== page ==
Physician Race and Ethnicity, Professional Satisfaction, and Work-Related Stress: RESULTS

13 Jan
2010

Most respondents to the PWS identified themselves as white (73%). Asian or Pacific Islander physicians represented 18% of respondents, Hispanic physicians 6%, and black physicians 3%. Black physicians were more likely to be female. Although the distribution of income was fairly similar for white, black, and Asian or Pacific Islander physicians, Hispanic physicians tended to report higher incomes (Table 1). However, this finding may be the result of differential reporting rates. The fraction of respondents without information on income was greater for Hispanic (17.9%) and Asian or Pacific Islander (19.8%) than for white (12.1%) and black (8.8%) physicians.

Among black and white physicians, family practice was the most commonly reported specialty. In contrast, Asian or Pacific Islander and Hispanic physicians were more likely to report practicing internal medicine.
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Table 1. Demographic Characteristics of Participants in the Physician Worklife Study

WhiteBlackAsian or Pacific IslanderHispanic

Total

Respondents, n (%)1,626 (73%)57 (3%)400(18%)134 (6%)2,217
Gender & Marital Status
Female *

24%

49%

39%

13%

26%

Married

86%

73%

83%

85%

85%

Average Age*

46.8

46.3

47.4

46.2

46.9

Income*
Less than $100,000

22%

17%

24%

12%

22%

$100,000-$149,999

35%

58%

32%

25%

35%

$150,000-$249,999

26%

12%

17%

28%

25%

$250,000 or more

7%

10%

5%

15%

7%

Specialty*
Family Practice

40%

43%

23%

26%

38%

Internal Medicine

30%

23%

47%

36%

32%

Internal Medicine Specialty

9%

5%

5%

16%

9%

Pediatrics

17%

29%

21%

15%

18%

Pediatric Specialty

2%

1%

4%

7%

2%

Practice Type*
Solo Practjce

17%

20%

29%

15%

19%

Small GrouV

42%

26%

29%

42%

40%

Large Single Specialty Group

5%

0%

2%

9%

5%

Large Multi-Specialty Group

13%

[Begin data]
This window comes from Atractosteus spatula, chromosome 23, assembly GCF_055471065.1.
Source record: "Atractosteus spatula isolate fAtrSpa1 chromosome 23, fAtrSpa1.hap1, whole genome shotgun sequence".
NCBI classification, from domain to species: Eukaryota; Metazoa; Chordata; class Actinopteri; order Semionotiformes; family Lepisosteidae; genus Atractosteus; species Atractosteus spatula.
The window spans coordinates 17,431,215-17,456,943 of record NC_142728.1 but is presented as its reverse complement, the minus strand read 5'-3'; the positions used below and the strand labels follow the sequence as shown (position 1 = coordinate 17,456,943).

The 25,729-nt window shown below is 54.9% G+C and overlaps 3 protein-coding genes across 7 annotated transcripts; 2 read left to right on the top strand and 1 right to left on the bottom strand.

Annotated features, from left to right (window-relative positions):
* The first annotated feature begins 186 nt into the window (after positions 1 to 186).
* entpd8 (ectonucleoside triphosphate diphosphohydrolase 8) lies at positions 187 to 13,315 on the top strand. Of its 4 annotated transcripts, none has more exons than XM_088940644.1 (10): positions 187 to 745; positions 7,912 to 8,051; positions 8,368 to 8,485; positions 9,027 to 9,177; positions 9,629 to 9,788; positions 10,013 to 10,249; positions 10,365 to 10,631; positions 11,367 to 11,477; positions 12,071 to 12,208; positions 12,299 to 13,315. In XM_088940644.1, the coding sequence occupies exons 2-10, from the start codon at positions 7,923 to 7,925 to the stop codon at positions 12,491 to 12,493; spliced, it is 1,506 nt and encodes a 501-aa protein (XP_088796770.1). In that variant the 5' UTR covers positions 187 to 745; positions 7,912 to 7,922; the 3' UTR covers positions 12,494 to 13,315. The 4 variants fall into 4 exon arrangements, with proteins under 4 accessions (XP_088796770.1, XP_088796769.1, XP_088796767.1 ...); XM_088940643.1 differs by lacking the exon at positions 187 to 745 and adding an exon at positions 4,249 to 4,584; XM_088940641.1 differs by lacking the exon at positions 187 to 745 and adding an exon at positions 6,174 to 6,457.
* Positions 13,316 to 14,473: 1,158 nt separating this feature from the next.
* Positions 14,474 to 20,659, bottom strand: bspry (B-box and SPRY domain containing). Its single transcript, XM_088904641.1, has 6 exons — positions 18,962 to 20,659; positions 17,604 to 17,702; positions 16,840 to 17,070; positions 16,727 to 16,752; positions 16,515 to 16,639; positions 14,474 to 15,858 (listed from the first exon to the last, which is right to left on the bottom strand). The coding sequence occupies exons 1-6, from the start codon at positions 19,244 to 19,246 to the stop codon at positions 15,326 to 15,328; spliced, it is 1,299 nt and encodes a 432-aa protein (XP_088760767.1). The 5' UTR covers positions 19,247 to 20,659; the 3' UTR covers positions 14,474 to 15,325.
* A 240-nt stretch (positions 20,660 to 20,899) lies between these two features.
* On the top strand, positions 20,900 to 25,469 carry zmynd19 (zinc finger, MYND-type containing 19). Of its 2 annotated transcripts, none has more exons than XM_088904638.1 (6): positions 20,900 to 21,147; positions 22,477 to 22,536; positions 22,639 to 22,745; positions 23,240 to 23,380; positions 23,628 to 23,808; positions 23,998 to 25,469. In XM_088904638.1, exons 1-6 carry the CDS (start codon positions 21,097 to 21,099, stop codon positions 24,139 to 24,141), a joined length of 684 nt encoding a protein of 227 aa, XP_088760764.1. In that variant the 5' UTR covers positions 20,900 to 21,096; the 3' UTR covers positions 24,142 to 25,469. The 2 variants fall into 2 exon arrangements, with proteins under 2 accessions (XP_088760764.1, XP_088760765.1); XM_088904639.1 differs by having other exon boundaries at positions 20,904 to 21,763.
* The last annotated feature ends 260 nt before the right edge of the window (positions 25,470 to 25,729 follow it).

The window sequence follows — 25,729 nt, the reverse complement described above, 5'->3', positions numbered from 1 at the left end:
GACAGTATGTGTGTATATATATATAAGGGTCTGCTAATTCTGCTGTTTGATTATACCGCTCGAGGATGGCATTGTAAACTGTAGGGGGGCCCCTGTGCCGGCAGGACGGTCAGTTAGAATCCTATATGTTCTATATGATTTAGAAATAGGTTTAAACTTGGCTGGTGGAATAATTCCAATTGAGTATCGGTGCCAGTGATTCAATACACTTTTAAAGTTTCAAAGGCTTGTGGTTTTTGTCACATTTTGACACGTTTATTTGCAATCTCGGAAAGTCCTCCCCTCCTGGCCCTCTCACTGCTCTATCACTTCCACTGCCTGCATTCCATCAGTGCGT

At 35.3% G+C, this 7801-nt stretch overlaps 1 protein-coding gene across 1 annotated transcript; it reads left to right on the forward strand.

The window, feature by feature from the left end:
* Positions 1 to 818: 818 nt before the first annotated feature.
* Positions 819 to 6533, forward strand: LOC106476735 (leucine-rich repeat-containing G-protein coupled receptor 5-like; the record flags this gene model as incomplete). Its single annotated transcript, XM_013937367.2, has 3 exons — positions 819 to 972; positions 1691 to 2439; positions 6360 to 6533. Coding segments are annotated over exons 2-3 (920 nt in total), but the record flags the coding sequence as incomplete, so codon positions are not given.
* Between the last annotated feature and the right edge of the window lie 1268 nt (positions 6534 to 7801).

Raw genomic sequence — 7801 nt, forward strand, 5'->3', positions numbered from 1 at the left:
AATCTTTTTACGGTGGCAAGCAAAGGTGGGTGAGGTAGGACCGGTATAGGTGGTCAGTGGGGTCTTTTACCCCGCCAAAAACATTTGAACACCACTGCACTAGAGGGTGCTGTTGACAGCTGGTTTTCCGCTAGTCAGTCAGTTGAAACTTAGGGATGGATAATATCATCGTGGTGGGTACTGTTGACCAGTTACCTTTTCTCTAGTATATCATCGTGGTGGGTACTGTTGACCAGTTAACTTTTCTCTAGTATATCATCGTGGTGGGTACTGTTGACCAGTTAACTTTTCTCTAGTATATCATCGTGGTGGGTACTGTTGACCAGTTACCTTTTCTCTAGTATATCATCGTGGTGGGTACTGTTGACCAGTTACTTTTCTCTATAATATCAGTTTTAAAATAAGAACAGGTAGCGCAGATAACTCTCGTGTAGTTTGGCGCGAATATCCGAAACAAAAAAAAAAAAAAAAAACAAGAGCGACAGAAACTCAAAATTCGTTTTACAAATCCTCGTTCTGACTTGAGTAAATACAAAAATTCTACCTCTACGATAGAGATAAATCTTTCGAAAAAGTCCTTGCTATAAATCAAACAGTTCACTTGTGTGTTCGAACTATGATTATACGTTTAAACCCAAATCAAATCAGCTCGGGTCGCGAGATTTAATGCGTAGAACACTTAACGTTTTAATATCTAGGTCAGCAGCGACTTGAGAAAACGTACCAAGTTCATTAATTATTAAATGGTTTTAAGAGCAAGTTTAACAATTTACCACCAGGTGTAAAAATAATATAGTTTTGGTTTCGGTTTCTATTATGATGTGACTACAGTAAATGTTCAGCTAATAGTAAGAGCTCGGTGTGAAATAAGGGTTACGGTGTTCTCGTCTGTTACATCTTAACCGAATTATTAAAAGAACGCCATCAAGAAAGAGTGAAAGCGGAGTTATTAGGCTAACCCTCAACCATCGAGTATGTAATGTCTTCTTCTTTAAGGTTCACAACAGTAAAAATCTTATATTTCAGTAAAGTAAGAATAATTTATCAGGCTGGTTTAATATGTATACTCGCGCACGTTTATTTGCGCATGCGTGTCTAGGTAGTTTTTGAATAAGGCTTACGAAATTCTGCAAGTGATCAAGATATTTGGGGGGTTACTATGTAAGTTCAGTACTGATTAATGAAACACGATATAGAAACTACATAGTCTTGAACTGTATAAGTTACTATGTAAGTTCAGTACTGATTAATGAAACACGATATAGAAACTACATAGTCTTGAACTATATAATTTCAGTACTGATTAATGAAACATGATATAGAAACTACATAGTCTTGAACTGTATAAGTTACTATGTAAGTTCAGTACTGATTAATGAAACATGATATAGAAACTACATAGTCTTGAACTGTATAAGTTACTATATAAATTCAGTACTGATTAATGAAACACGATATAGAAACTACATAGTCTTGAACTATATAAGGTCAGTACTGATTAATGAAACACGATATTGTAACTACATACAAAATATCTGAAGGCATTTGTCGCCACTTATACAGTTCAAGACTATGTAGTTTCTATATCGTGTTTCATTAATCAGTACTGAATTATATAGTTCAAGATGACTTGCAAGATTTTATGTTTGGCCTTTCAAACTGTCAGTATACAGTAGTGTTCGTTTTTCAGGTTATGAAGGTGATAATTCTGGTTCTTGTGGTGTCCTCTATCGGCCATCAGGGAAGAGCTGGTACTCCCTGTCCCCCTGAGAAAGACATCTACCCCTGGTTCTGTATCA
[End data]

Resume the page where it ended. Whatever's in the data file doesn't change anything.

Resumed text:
7%

8%

7%

12%

Group/Staff Model HMO

6%

18%

9%

6%

6%

Academic Group

8%

15%

8%

12%

8%

Other

9%

12%

13%

2%

9%

* pO.Ol for test of no difference between racial/ethnic categories

There were also some notable differences in practice type along racial and ethnic lines. White and Hispanic physicians were more likely than black or Asian or Pacific Islander physicians to work in a small group setting. Asian or Pacific Islander physicians were more likely than others to work in a solo practice.

Patient Panel Characteristics

There were significant differences across physician race and ethnicity in the percent of patient panels described as: speaking little or no English (pO.Ol), and on Medicaid (p=0.01) (Figure 1). Differences in percent of uninsured patients or of patients with complex psychosocial problems were not significant (p<0.10). In general, minority physicians appeared to serve a more demanding patient base than did white physicians. For example, black physicians reported the greatest percentage of Medicaid patients and patients with complex psychosocial problems, Asian or Pacific Islander physicians reported the greatest percentage of uninsured patients, and Hispanic physicians reported the largest proportion of patients with limited English. Additionally, there was a significant difference in the sex distribution of patient panels, with Asian or Pacific Islander physicians reporting lower proportions of female patients than other physicians (p=0.03).

Table 2. Professional Satisfaction Domain Scores*, By Physician Race/Ethnicity

Global MeasuresWhiteBlack       Asian or      Hispanic Pacific IslanderTotal
Career Satisfaction*3.71(0.03)3.92(0.12)3.57(0.07)3.97

(0.13)

3.71

(0.03)
Job Satisfaction*3.72(0.03)3.79(0.15)3.41(0.06)3.93

(0.11)

3.70

(0.03)
Stress*2.33(0.03)2.33(0.10)2.54(0.05)2.30

(0.09)

2.35

(0.02)
Satisfaction Domains
Autonomy*3.39(0..03)3.39(0.11)3.09(0.06)3.73

(0.07)

3.35

(0.02)
Relationships with patients3.84(0..03)3.95(0.18)3.88(0.06)3.93

(0.07)

3.85

(0.03)
Relationships with colleagues3.66(0,.02)3.66(0.11)3.61(0.05)3.53

(0.08)

3.65

(0.02)
Patient care issues*3.13(0..03)3.51(0.14)2.96(0.06)3.39

(0.10)

3.13

(0.03)
Relationships with staff*3.80(0,,02)3.65(0.11)3.54(0.05)3.60

(0.11)

./3.76

(0.02)
Personal time2.86(0,.03)2.86(0.12)2.94(0.06)3.06

(0.08)

2.87

(0.03)
Relationships with community*3.76(0,.03)3.82(0.12)3.43(0.06)3.54

(0.13)

3.72

(0.03)
Pay*3.09(0..03)2.85(0.18)2.67(0.07)3.09

(0.20)

3.03

(0.03)
Administrative issues2.60(0..03)2.68(0.16)2.62(0.07)2.74

(0.10)

2.61

(0.03)
Resources (supplies, exam rooms, staff)*3.64(0,.03)3.20(0.15)3.44(0.05)3.77

(0.09)

3.61

(0.02)
# Reported as means (standard error); * p<0.05 for test of no difference between racial/ethnic categories

Physicians of each racial or ethnic group reported higher proportions of their patient base as being from their own racial or ethnic group than did physicians of other racial or ethnic groups; e.g., black patients constituted a larger proportion of the patient panels of black physicians than the patient panels of nonblack physicians (Figure 2). In every case, this difference was highly significant (p<0.01). Although the differences are not as striking, nonwhite physicians also tended to care for more nonwhite patients not of their own racial or ethnic category than did white physicians. For example, Asian or Pacific Islander physicians cared for a greater percentage of black and Hispanic patients than did white physicians. canadian antibiotics

Professional Satisfaction